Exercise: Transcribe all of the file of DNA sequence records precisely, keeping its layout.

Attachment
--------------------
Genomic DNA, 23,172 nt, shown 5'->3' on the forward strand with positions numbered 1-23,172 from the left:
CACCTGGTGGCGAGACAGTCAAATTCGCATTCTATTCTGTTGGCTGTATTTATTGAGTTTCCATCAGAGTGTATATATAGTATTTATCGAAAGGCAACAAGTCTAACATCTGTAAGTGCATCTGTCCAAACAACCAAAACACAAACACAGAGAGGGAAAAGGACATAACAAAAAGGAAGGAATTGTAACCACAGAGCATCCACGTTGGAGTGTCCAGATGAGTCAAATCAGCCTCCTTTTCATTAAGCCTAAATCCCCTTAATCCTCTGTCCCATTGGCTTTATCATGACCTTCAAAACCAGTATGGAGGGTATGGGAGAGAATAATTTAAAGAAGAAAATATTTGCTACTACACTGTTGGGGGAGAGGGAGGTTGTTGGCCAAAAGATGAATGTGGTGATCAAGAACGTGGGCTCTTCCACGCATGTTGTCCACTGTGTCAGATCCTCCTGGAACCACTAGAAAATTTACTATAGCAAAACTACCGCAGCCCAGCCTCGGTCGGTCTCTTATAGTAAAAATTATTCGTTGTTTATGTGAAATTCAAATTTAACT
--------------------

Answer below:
Genomic DNA, 23,172 nt, shown 5'->3' on the forward strand with positions numbered 1-23,172 from the left:
CACCTGGTGGCGAGACAGTCAAATTCGCATTCTATTCTGTTGGCTGTATTTATTGAGTTTCCATCAGAGTGTATATATAGTATTTATCGAAAGGCAACAAGTCTAACATCTGTAAGTGCATCTGTCCAAACAACCAAAACACAAACACAGAGAGGGAAAAGGACATAACAAAAAGGAAGGAATTGTAACCACAGAGCATCCACGTTGGAGTGTCCAGATGAGTCAAATCAGCCTCCTTTTCATTAAGCCTAAATCCCCTTAATCCTCTGTCCCATTGGCTTTATCATGACCTTCAAAACCAGTATGGAGGGTATGGGAGAGAATAATTTAAAGAAGAAAATATTTGCTACTACACTGTTGGGGGAGAGGGAGGTTGTTGGCCAAAAGATGAATGTGGTGATCAAGAACGTGGGCTCTTCCACGCATGTTGTCCACTGTGTCAGATCCTCCTGGAACCACTAGAAAATTTACTATAGCAAAACTACCGCAGCCCAGCCTCGGTCGGTCTCTTATAGTAAAAATTATTCGTTGTTTATGTGAAATTCAAATTTAACT